4. Barkhoudarian, G., Hovda, D. A., & Giza, C. C. (2011). The molecular pathophysiology of concussive brain injury. Clinics in sports medicine, 30(1), 33-48.
  5. Katayama, Y., Becker, D. P., Tamura, T., & Hovda, D. A. (1990). Massive increases in extracellular potassium and the indiscriminate release of glutamate following concussive brain injury. Journal of neurosurgery, 73(6), 889-900.
  6. Yoshino, A., Hovda, D. A., Kawamata, T., Katayama, Y., & Becker, D. P. (1991). Dynamic changes in local cerebral glucose utilization following cerebral concussion in rats: evidence of a hyper-and subsequent hypometabolic state. Brain research, 561(1), 106-119.
  7. Kawamata, T., Katayama, Y., Hovda, D. A., Yoshino, A., & Becker, D. P. (1995). Lactate accumulation following concussive brain injury: the role of ionic fluxes induced by excitatory amino acids. Brain research, 674(2), 196-204.
  8. Xiong, Y., Gu, Q., Peterson, P. L., Muizelaar, J. P., & Lee, C. P. (1997). Mitochondrial dysfunction and calcium perturbation induced by traumatic brain injury. Journal of neurotrauma, 14(1), 23-34.
  9. Bergsneider, M., Hovda, D. A., Shalmon, E., Kelly, D. F., Vespa, P. M., Martin, N. A., ... & Becker, D. P. (1997). Cerebral hyperglycolysis following severe traumatic brain injury in humans: a positron emission tomography study. Journal of neurosurgery, 86(2), 241-251.
  10. Owen, O. E., Morgan, A. P., Kemp, H. G., Sullivan, J. M., Herrera, M. G., & Cahill Jr, G. F. (1967). Brain metabolism during fasting. Journal of Clinical Investigation, 46(10), 1589.
  11. Prins, M. L., Fujima, L. S., & Hovda, D. A. (2005). Age‐dependent reduction of cortical contusion volume by ketones after traumatic brain injury. Journal of neuroscience research, 82(3), 413-420.
  12. Signoretti, S., Di Pietro, V., Vagnozzi, R., Lazzarino, G., Amorini, A. M., Belli, A., ... & Tavazzi, B. (2010). Transient alterations of creatine, creatine phosphate, N-acetylaspartate and high-energy phosphates after mild traumatic brain injury in the rat. Molecular and cellular biochemistry, 333(1-2), 269-277.
  13. Westman, E. C., Mavropoulos, J., Yancy Jr, W. S., & Volek, J. S. (2003). A review of low-carbohydrate ketogenic diets. Current atherosclerosis reports,5(6), 476-483.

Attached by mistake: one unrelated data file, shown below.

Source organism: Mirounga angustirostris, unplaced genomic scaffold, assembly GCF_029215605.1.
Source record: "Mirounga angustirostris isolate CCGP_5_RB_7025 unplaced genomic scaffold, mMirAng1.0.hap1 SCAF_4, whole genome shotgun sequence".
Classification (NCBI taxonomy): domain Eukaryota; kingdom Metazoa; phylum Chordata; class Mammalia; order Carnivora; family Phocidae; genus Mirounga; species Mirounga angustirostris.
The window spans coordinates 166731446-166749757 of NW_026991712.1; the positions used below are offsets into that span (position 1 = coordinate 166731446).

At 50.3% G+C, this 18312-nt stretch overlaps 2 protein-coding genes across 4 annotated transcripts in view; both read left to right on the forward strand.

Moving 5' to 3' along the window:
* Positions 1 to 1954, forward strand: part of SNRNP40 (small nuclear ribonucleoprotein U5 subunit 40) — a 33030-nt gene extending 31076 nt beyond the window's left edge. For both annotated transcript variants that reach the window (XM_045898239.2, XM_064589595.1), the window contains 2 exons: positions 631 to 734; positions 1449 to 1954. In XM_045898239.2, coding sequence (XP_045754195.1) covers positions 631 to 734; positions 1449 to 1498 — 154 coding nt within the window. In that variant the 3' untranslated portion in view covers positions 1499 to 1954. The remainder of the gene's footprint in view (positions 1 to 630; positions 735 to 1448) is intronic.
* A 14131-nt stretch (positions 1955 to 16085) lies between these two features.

14. Cox, P. J., & Clarke, K. (2014). Acute nutritional ketosis: implications for exercise performance and metabolism. Extreme physiology & medicine,3(1), 1.
  15. Gasior, M., Rogawski, M. A., & Hartman, A. L. (2006). Neuroprotective and disease-modifying effects of the ketogenic diet. Behavioural pharmacology, 17(5-6), 431.
  16. Hu, Z. G., Wang, H. D., Jin, W., & Yin, H. X. (2009). Ketogenic diet reduces cytochrome c release and cellular apoptosis following traumatic brain injury in juvenile rats. Annals of Clinical & Laboratory Science, 39(1), 76-83.
  17. Deng-Bryant, Y., Prins, M. L., Hovda, D. A., & Harris, N. G. (2011). Ketogenic diet prevents alterations in brain metabolism in young but not adult rats after traumatic brain injury. Journal of neurotrauma, 28(9), 1813-1825.
  18. Appelberg, K. S., Hovda, D. A., & Prins, M. L. (2009). The effects of a ketogenic diet on behavioral outcome after controlled cortical impact injury in the juvenile and adult rat. Journal of neurotrauma, 26(4), 497-506.
  19. Lockwood, E. A., & Bailey, E. (1971). The course of ketosis and the activity of key enzymes of ketogenesis and ketone-body utilization during development of the postnatal rat. Biochemical Journal, 124(1), 249-254.
  20. Page, M. A., Krebs, H. A., & Williamson, D. H. (1971). Activities of enzymes of ketone-body utilization in brain and other tissues of suckling rats.Biochemical Journal, 121(1), 49-53.

7 comments on “Ketosis Aids in Protecting Against Traumatic Brain Injury

  1. Lorraine on

    Thank you for this great article!
    When you talk of “greater ketotic-state”, do you have an estimation of what this state should be, in the case of an adult with brain injury? I’m blood ketones level (milimolar)? Thank you for your work!!

    Reply
    • Ketogenic Com on

      Great question Lorraine, unfortunately we have yet to determine what the optimal blood ketone level is but scientists are working hard to solve this problem!

      Reply
  2. Christine Kissel on

    Thank you Dr Maleah Holland for validating the importance of Ketones and brain health. My son has suffered from seizures. He has suffered brain trauma during a few of these seizure on top of the seizure itself. I have definitely noticed an improvement in his memory while using exogenous Ketones.

    Reply